“I believe that by turning mankind into a multi-planetary species we strengthen our case for a long term survival. For kids growing up in a world where mankind lives on Mars, nothing will seem impossible,” said Lennart Lopin who is amongst the last 100 candidates for the Mars One project, a Dutch program that will send people to Mars in 2024.

Lennart Lopin - one of the last 100 finalists

Lennart Lopin – one of the last 100 finalists

Lopin doesn’t seem really different to his fellows. He loves reading science and math books for fun, playing chess against a computer, his wife or his kids, and enjoys working on his latest software project. Besides he loves hydroponics, tinkering with go-karts, and electronics in his garages, going for a scuba dive, as well as hanging out with his fascinating, lovely children.

Even so, the next nine years could be the last years with his children. All of them are his biggest fan base and supporters. They are huge space geeks as well and think that this mission is a fascinating endeavour. But probably they do not realize yet what it really means to fly on Mars.

Mars One is a one-way mission to planet Mars with no coming back to earth. Over 200,000 people applied for the program. The search for the astronauts began in April 2013 and should be finished in the end of 2015. The whole selection program precedes four rounds. In the second round individual interviews took place about the motivations of the applicants.

50 men and 50 women passed successfully this round in February 2015. The candidates come from all around the world: 39 from the Americas, 16 from Asia, 7 from Africa, 7 from Oceania and 31 from Europe. Lennart Lopin is one of the last two Germans who are still being in contention.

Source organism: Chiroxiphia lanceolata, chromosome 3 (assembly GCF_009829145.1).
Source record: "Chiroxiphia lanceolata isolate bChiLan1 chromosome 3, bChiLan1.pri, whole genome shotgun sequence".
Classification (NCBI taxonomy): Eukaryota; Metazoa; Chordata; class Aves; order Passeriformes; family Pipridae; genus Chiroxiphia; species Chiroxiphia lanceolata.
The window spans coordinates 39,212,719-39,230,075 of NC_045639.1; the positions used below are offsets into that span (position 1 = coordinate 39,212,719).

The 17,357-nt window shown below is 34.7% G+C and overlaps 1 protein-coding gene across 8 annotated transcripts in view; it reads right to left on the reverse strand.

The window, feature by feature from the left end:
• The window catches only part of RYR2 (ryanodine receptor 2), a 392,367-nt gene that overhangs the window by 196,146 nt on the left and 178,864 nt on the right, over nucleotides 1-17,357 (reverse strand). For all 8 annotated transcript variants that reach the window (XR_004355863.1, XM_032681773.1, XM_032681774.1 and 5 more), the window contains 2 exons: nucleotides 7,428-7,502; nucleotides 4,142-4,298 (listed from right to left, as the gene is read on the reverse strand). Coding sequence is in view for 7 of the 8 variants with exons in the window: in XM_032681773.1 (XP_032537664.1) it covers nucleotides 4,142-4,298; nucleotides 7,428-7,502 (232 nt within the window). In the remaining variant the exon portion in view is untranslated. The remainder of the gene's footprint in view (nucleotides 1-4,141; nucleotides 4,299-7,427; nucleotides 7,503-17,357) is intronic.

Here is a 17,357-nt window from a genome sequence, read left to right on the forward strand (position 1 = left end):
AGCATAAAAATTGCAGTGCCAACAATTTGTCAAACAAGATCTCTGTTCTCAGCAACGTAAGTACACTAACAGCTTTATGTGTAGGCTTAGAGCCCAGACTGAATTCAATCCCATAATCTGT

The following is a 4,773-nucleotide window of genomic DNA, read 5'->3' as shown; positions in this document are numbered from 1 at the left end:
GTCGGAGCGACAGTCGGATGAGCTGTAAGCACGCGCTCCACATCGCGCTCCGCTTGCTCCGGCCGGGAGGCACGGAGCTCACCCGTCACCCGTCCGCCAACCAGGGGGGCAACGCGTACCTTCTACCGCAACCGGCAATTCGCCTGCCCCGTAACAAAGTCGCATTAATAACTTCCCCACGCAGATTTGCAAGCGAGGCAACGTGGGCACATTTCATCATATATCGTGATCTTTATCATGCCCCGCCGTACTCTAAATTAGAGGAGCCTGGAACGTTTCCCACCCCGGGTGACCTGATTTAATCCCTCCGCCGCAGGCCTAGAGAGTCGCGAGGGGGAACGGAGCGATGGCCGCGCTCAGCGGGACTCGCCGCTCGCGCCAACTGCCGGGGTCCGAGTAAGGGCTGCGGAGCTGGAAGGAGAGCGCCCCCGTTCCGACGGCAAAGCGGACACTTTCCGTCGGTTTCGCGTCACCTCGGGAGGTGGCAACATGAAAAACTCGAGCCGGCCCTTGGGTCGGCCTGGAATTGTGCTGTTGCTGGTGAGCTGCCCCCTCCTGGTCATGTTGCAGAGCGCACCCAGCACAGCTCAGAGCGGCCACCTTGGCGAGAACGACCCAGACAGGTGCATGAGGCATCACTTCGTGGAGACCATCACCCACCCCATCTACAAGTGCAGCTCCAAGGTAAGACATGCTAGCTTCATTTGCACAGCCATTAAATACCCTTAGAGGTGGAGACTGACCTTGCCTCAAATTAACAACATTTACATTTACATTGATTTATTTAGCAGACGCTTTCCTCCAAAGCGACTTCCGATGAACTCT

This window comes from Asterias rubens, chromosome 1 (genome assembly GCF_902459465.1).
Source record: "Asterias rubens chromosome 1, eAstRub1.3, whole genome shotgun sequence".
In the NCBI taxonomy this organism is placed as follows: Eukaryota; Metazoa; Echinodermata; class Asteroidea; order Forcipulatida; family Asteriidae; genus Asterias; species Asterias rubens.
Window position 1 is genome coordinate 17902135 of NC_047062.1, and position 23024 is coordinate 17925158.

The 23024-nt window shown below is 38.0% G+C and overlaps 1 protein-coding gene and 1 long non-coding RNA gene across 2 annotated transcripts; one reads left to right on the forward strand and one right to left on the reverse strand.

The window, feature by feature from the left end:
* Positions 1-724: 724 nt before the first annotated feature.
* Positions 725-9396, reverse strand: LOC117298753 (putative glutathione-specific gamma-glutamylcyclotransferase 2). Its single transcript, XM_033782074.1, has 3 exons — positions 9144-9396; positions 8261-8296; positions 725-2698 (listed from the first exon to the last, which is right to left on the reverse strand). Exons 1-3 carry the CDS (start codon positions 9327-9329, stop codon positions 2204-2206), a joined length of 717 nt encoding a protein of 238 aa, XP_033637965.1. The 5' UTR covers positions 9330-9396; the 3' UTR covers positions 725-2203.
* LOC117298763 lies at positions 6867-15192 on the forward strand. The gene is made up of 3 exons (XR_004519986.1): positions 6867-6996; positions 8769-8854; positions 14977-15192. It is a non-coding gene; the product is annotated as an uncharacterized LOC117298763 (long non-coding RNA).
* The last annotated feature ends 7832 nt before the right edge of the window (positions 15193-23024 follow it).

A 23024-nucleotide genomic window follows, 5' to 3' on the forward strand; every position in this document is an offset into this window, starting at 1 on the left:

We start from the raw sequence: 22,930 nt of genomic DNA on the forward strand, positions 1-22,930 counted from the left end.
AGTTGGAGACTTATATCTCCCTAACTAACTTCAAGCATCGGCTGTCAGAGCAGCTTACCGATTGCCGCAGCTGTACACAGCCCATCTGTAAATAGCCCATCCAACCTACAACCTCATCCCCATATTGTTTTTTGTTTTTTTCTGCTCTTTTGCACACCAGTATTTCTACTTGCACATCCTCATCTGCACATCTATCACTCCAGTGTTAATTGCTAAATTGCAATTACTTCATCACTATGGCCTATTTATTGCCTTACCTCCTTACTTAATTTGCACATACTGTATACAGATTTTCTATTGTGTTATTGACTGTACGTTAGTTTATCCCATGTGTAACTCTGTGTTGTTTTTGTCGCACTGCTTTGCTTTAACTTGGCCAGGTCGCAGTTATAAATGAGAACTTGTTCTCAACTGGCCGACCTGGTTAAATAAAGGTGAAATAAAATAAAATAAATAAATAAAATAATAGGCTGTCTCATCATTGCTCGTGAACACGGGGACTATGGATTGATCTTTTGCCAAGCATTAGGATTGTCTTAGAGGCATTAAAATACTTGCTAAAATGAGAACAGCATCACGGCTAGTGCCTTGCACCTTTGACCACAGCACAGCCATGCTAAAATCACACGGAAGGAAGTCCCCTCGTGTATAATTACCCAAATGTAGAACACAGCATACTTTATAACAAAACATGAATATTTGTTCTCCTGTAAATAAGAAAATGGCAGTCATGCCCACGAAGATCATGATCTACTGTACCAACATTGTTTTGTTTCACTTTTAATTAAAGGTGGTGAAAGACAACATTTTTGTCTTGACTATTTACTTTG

“The large cut in candidates is an important step towards finding out who has the right stuff to go to Mars,” said Bas Landorp, co-founder & CEO of Mars One. The ability to work in a team is mandatory. Lennart Lopin said he is “keeping a very cool head in the midst of a ton of work, stressed out people and opposing lines of action.” Also the Mars One team acknowledged it as an important skill for the mission as Lopin successfully passed the second round.

Chief medial officer of Mars One, doctor Norbert Kraft, announced that the third round would take about two weeks in the second half of 2015. There will be daily challenges for groups with ten to fifteen people. “Being one of the best individual candidates does not automatically make you the greatest team player. I look forward to see how the candidates progress and work together in the upcoming challenges.”

The fourth round will follow immediately after round three with a simulation mission and should be done by end of 2015. “In the end the astronauts have to do all the work by themselves. We can just give them the basics, but we don’t hold hands,” said Dr Kraft about the program.

Mars One Illustrations / Photo credit: Mars One

Mars One Illustration / Photo credit: Mars One

Lopin is aware of the fact that the next round is not getting easier. “Round three will be tough. Lot’s of very good people did not make it to this round and Mars One will filter down rigorously. However, if the team dynamics work out and we pass through the challenges unscathed, round four will be right up my alley.”

The 36 year-old software engineer is currently working and living in Florida in the USA. He was born in Germany, grew up in Austria and spent several years in Sri Lanka as a Buddhist monk. His new lease on life gave him a first insight how it could be to start a new life on Mars.